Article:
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Brush Your Teeth

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An older couple smiling at each other while brushing their teeth

“How to brush your teeth” … that sounds simple, right? But no one is born knowing how to brush their teeth. And what seems like a good idea – brush firmly, back, and forth, with a hard brush, get those teeth really clean! – can actually injure your tooth enamel and hurt your gums. Here’s what you need to know about keeping your teeth clean, strong, and healthy. 

First, Know Your Tooth Enamel 

Your dental enamel, the hard outer covering of your teeth, is comprised of tiny, tightly packed rods of minerals. You have about 5 million rods in the lower lateral incisor and up to 12 million in the upper first molar.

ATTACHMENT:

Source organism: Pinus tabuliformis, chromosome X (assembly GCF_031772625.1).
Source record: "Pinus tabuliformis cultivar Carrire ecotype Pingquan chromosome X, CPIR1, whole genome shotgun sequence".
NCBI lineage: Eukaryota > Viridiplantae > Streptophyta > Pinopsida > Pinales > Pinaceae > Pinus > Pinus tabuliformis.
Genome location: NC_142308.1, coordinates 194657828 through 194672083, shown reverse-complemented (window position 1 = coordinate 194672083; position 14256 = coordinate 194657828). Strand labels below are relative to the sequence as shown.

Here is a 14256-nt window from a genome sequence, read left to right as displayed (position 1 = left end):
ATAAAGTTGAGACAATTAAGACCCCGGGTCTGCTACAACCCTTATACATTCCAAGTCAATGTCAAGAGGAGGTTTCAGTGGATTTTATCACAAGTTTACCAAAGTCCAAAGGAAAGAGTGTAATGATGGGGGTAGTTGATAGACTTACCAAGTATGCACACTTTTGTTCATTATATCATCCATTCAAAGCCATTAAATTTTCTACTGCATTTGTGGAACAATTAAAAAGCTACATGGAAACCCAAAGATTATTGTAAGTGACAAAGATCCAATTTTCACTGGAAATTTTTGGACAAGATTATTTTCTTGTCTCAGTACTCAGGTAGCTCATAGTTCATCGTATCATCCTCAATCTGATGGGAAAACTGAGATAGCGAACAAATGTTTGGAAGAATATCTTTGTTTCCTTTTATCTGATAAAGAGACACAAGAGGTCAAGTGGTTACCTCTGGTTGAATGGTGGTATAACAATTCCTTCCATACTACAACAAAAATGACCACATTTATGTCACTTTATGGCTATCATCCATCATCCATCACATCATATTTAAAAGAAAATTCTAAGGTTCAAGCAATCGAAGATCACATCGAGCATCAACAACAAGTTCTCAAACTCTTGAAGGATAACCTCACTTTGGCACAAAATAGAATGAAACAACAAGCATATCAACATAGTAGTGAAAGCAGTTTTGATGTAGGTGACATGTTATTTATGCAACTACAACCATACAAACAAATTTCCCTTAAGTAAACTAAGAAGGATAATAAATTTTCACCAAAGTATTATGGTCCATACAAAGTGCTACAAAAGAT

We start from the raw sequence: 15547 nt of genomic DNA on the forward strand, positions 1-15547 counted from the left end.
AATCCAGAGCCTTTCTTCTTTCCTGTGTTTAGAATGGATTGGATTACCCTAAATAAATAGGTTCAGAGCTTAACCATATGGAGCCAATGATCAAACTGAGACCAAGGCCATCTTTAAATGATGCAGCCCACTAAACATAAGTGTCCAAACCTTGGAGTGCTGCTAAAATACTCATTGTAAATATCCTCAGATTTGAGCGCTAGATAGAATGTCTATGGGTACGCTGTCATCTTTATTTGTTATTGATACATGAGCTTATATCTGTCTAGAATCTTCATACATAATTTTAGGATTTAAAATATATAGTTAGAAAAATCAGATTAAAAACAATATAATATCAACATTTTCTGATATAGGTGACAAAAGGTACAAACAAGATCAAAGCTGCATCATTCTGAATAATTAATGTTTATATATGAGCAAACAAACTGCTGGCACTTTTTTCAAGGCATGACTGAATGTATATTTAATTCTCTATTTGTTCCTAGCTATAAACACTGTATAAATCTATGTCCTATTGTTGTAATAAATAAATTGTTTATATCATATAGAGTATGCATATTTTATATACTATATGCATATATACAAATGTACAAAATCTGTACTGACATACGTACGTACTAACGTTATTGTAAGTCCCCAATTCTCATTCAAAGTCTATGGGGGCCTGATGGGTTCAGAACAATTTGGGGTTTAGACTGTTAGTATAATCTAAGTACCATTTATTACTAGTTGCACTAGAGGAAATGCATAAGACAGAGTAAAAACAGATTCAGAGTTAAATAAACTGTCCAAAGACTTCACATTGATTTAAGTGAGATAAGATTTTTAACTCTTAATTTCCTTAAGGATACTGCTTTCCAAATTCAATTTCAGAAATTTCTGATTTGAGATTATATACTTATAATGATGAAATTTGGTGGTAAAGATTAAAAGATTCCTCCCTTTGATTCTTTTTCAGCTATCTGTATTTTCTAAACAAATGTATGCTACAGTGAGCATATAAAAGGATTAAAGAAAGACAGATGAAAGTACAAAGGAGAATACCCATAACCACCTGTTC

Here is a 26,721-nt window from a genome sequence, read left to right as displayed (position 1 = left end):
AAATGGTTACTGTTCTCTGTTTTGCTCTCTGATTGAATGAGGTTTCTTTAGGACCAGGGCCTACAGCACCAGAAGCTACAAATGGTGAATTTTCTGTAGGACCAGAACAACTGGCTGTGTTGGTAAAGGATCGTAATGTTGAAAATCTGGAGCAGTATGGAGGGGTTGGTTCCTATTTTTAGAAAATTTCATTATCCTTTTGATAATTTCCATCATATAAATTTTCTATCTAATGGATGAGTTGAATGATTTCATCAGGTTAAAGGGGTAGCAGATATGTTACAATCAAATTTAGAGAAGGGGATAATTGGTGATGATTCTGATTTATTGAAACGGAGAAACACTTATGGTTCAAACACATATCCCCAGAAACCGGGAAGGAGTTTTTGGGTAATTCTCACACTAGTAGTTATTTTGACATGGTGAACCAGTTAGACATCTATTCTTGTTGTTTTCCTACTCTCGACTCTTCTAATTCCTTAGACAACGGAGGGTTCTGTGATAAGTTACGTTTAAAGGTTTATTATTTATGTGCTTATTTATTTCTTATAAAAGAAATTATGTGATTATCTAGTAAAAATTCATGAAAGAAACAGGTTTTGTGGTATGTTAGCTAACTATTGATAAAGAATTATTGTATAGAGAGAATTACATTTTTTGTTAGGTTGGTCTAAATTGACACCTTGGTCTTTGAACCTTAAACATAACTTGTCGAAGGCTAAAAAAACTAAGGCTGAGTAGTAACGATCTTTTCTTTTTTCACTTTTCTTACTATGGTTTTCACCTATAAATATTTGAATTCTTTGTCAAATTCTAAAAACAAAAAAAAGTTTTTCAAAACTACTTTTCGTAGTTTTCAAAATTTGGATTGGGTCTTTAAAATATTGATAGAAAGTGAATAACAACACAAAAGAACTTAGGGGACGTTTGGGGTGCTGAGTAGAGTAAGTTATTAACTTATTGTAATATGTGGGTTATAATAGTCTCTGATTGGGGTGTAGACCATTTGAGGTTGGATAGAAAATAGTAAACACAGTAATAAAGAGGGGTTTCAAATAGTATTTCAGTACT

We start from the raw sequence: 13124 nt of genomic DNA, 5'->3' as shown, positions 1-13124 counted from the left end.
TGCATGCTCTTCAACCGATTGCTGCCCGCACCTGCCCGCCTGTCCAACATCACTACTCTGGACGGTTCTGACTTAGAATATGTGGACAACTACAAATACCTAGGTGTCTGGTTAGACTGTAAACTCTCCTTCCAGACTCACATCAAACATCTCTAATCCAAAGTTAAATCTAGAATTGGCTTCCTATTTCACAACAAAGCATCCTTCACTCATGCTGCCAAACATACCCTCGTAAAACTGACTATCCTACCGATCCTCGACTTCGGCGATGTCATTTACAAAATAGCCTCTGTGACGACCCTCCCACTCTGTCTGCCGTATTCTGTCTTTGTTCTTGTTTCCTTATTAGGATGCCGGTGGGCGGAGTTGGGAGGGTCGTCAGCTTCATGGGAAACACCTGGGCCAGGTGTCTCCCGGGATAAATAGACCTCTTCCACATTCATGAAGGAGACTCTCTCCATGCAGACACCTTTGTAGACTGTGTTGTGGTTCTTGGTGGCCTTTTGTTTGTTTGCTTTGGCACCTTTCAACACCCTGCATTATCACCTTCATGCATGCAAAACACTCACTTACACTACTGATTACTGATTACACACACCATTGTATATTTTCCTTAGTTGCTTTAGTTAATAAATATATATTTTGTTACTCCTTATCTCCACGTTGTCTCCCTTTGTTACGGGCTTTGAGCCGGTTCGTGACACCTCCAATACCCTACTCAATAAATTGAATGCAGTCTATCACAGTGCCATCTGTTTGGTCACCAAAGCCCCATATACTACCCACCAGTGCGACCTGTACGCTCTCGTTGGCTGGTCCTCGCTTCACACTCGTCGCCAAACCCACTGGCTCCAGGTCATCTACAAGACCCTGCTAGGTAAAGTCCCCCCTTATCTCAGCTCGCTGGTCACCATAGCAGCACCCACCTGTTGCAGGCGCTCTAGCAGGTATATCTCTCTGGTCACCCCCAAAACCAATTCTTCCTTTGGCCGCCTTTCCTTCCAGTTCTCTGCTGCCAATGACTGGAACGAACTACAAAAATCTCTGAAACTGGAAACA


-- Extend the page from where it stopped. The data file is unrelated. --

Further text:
Then ask… 

Am I brushing my teeth, right? 

Brushing your teeth with a side-to-side motion goes against the orientation of the enamel rods in your teeth, which can cause the rods to weaken and break. Instead, position your toothbrush’s bristles at a 45-degree angle to the surface of the teeth and brush gently in small circles. 

Research shows that brushing for at least three minutes is a good idea – and most of us only spend 45 seconds to cleaning our teeth.  

How long should I brush my teeth for? 

“Brushing for 180 seconds removed 55% more plaque than brushing for 30 seconds. Brushing for 120 seconds removed 26% more plaque than brushing for 45 seconds. The use of dentifrice (toothpaste) did not increase plaque removal during 60 seconds of brushing.” 

Dental plaque is a sticky, colorless or pale-yellow bacterial film that begins forming on your teeth 4-12 hours after brushing. When left alone on the surfaces of your teeth, plaque bacteria metabolize sugars from the foods you eat and release acids as byproducts. The acids, in turn, begin eating away at your tooth enamel. Soon, a small hole (cavity) will likely begin to form in the outer layers of the tooth. If left untreated, the decay can continue eating away at the tooth structure, and the bacteria can reach deeper inside the tooth. This can eventually make it necessary for you to have root canal treatment—or even to have the tooth extracted.